The item, sent to Sterling, Colorado, has a message dated 25 September 1928 from "La Vida Hot Spring." It reads,

Dear Ray, This is the bath house where Eddie takes his daily dozen. He has one more treatment and then we will go home. Sure quiet here. Lots of quail, rabbit, etc. up here. We have a cabin. Will go home soon now. Love, Flo.

The postmark is from the next day, 26 September, in Placentia. The card dates from the time when, presumably, the resort was owned by William Newton Miller, founder of the business some four years before. In 1932, some references say, Archie Rosenbaum bought the property, which did receive some publicity at the time that has the hallmarks of a change in ownership.

How long this building stood is not known. A later postcard, from the 1930s or so (see the 30 October 2008 entry in this blog), shows a long, low building in the location described above, in front of the surviving water tank, and it doesn't appear to have any resemblance. Was the structure in this photo torn down and replaced with the one shown in the later image? Someone out there may know or future research may provide an answer.

Regardless, this photo is of significance, at least for this blog, because it represents the earliest view yet of La Vida, although it is so focused on the entry that its general location on the site can't be determined with great accuracy.

This card was purchased by me and donated to the Homestead Museum in the City of Industry, California.

14 September 2009

La Vida Mineral Springs History on Another Blog!

I came across this post a few days ago and thought I'd link it here, so anyone interested in the history of La Vida Mineral Springs can see a recollection from 1966 and some photos of two postcards of the Springs purchased by the family that visited there.

The blogger, Gary, asked some questions about the later history of the site and I replied in the comment section for the post. At any rate, here is the link:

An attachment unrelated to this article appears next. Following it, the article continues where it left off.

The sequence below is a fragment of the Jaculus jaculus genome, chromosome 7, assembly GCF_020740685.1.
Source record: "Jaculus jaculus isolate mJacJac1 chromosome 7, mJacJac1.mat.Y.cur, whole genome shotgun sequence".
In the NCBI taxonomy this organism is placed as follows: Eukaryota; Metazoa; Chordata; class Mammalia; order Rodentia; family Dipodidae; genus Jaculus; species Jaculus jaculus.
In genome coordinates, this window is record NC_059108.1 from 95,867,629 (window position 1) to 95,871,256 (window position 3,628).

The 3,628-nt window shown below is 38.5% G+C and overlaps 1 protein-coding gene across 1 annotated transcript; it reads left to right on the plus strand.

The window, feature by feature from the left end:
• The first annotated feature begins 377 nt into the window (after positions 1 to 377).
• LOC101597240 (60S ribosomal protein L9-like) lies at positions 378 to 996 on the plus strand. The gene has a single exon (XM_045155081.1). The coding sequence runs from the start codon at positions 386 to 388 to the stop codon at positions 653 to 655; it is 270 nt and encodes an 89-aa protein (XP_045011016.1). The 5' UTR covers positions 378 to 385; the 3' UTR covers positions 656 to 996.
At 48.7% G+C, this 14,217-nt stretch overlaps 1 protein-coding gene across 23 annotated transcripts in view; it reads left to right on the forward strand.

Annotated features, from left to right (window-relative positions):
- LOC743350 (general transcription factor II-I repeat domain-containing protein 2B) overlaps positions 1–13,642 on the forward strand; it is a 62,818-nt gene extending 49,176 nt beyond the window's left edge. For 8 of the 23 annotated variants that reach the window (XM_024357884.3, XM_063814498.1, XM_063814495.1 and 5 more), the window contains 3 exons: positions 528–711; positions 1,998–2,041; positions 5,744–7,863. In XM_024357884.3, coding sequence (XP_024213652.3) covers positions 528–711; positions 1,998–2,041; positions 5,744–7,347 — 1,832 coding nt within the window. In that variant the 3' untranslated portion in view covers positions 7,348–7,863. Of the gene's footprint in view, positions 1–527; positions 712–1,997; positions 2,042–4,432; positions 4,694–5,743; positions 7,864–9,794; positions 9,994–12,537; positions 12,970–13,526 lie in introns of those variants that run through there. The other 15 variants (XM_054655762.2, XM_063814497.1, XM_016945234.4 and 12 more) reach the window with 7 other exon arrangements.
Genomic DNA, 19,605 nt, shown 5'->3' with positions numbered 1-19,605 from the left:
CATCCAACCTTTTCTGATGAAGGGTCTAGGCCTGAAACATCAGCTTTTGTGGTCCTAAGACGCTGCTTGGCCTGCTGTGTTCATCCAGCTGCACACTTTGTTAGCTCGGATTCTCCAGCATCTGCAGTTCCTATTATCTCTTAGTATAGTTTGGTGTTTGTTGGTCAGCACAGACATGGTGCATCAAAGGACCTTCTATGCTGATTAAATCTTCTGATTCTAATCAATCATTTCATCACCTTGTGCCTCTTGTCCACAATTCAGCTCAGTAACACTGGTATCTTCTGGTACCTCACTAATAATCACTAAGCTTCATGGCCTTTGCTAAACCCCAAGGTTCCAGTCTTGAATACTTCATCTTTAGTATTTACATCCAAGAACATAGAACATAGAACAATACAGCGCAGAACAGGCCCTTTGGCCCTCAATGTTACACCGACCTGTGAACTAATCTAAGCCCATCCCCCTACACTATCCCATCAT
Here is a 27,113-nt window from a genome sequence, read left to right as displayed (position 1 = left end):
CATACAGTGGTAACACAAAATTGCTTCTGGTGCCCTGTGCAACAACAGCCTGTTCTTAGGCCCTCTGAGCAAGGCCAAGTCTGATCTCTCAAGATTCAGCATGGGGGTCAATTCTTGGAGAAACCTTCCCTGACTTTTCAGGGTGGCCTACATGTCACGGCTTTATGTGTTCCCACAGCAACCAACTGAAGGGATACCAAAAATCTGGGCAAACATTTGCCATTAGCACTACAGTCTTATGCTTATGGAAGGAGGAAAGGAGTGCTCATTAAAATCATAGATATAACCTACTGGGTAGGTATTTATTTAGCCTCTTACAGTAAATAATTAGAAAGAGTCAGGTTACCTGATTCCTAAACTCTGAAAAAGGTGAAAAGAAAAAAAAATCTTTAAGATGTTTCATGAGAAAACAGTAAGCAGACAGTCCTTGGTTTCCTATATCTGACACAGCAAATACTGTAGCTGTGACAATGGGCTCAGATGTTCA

10 September 2009

Neighborhoods of Carbon Canyon, Part Six: Oak Tree Downs at Western Hills

It's hard to believe that it was eight months ago that the last of these features was posted here, that one on Summit Ranch. The next Carbon Canyon neighborhood to be developed was Oak Tree Downs, set back into the rolling hills on the north side of the Canyon a good distance away from Carbon Canyon Road. This seclusion, coupled with the natural setting and the exclusive, gated aspect, has proved to be very attractive to upscale buyers.

The first homes came along in 1983, when, in March, the Los Angeles Times reported that the plans for the initial structures were being prepared by Newport Beach architects. Little publicity appears to have come out during the rest of that year, but, in 1984, matters changed significantly and Oak Tree Downs was being heavily advertised.

Indeed, a spokesman for the developer said in September that "more and more southern California families are moving from their run-of-the-mill city residences to the wide open spaces of the country. One such place is the equestrian-oriented Oak Tree Downs community in scenic Carbon Canyon."

A couple of items leap out from that statement: first, the idea that Oak Tree Downs was in "the wide open spaces of the country." In fact, in 1984, that was still largely true, as I made a few trips through the Canyon a year or two after and hardly saw a car on the road from Brea to Chino Hills. Today, however, we are seeing the slow, but steady diminution of that "country" feel as commuters flood the two-lane Carbon Canyon Road and developers gobble up undeveloped land and make their plans to build more and more homes.

Meanwhile, the phrase "equestrian-oriented" is downright archaic in Oak Tree Downs. If that was the intention twenty-five years ago, it is hardly the case now, as very few of the homes in the community have horses today. Certainly, this mirrors the general trend in Chino Hills as a whole. While the city proudly promotes its equestrian heritage and rural (or "semi-rural") character, none of the recent housing projects or developments have been equestrian, despite the vinyl-fenced equestrian trails the line some of the city streets with its decomposed granite featuring nary a horseshoe print for the most part. Moreover, it's getting harder and harder to describe a city of 80,000 people as being rural or even semi-rural.